LISBON, Portugal (AP) — Portugal’s president is scrambling to quell an outcry over his comments appearing to make light of revelations that more than 400 people were victims of child sex abuse by members of the Portuguese Catholic Church.
A lay committee looking into historic child sex abuse in the church said Tuesday it has so far compiled a list of 424 alleged victims dating back to 1950. Hundreds of priests, some deceased, are under suspicion.
President Marcelo Rebelo de Sousa commented on the revelation: “Having 400 cases doesn’t seem to me to be a lot because in other countries investigating shorter time periods there were thousands of cases.”
Portugal has 10.3 million people.
The head of state’s remark drew wide criticism, with accusations he lacked compassion, and several hours later a statement on the presidential website sought to clarify his thinking.
The president, it said, “regrets that not more people have come forward, because the total so far doesn’t seem particularly high considering the probable sad truth, both in Portugal and in the rest of the world.”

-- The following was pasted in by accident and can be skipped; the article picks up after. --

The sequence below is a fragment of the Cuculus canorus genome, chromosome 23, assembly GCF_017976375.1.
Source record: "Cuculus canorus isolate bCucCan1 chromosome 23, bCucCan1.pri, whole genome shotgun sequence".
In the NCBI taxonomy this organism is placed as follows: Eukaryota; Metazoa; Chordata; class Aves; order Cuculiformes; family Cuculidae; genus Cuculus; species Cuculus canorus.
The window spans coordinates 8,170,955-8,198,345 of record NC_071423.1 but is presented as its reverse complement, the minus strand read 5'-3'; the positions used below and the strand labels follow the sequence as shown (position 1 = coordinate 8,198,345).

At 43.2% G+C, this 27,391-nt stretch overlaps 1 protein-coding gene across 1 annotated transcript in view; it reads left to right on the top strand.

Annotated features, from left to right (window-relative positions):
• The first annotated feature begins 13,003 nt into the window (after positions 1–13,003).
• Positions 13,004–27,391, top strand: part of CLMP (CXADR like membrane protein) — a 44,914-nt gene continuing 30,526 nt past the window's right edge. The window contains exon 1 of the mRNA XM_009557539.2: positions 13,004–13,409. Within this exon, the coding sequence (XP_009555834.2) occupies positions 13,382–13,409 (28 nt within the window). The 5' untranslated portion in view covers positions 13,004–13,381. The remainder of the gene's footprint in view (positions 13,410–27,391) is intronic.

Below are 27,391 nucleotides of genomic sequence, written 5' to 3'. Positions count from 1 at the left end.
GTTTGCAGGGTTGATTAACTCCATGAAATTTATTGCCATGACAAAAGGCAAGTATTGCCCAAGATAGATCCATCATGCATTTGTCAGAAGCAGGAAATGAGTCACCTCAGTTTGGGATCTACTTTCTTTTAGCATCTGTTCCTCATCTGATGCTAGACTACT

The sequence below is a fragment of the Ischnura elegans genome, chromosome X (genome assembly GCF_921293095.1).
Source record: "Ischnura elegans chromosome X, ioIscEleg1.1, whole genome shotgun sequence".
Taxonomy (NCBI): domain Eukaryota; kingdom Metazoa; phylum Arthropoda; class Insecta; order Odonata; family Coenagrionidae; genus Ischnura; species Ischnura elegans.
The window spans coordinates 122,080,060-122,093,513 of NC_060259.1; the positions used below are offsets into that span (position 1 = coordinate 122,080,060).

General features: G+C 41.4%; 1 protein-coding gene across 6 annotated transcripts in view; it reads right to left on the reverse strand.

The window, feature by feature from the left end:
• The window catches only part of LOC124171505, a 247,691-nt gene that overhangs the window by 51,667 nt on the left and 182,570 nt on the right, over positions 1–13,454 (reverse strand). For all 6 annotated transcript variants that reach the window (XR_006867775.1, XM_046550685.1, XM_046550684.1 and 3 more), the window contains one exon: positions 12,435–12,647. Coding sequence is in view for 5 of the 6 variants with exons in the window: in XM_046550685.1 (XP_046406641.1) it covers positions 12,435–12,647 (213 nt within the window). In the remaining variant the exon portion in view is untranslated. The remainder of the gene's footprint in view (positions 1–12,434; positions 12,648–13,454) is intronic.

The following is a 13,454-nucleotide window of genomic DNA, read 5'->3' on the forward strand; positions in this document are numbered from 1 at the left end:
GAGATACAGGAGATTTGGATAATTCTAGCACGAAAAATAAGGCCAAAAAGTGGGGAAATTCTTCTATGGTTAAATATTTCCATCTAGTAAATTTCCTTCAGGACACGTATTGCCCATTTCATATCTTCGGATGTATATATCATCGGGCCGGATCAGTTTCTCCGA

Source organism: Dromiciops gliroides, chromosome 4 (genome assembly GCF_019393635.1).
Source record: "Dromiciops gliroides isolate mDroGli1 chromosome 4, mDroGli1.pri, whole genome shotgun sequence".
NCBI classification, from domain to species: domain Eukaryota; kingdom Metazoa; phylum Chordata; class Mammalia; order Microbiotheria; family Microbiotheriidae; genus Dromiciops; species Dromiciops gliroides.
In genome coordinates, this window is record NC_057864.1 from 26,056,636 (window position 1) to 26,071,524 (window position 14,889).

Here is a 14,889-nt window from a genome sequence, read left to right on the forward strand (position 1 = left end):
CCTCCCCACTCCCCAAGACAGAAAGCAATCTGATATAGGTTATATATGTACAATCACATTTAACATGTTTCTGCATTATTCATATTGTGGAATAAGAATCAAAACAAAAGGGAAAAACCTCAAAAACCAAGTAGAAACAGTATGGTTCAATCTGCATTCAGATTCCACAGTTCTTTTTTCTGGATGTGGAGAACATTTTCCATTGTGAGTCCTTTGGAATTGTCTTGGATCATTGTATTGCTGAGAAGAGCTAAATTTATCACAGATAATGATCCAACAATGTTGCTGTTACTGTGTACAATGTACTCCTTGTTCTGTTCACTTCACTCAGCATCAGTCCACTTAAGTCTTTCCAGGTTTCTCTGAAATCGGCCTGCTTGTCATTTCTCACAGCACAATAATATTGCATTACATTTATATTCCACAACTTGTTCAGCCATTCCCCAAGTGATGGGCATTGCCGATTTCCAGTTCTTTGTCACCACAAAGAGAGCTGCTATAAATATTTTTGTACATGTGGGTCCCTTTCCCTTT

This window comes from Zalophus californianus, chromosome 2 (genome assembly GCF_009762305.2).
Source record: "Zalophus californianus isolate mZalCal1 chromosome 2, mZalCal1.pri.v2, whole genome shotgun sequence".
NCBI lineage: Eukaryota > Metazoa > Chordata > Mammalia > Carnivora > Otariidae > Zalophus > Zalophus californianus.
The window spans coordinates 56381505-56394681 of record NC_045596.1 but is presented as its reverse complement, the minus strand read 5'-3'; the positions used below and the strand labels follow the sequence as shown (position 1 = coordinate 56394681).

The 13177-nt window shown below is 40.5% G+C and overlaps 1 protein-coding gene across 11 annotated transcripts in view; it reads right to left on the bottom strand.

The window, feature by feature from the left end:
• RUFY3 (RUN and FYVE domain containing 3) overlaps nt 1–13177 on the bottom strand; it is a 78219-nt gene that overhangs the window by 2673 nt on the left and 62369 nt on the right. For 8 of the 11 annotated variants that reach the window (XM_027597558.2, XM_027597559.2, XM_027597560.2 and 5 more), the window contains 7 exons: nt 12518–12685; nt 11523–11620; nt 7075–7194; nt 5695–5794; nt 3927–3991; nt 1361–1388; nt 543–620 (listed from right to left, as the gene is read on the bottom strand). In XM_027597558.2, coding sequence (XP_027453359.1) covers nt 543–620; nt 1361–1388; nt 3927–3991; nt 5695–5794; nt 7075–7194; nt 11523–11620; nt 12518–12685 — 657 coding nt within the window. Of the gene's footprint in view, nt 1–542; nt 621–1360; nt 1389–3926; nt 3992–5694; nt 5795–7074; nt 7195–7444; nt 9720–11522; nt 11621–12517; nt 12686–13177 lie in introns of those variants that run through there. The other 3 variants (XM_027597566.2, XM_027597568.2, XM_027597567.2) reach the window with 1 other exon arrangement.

The head of state also wants investigations to continue and any evidence sent to the attorney general’s office, the statement added.
But the uproar didn’t die down, prompting Rebelo de Sousa to give separate live interviews late at night to two national broadcasters, where he said the cases are “very serious.”
Prime Minister Antonio Costa came to the president’s aid Wednesday, telling reporters he was sure the head of state’s initial comments had been misinterpreted.
The investigating committee, which started work last January, is still urging victims to come forward.
Before the panel had started its work, senior church officials had claimed that only a handful of abuse cases had occurred in Portugal.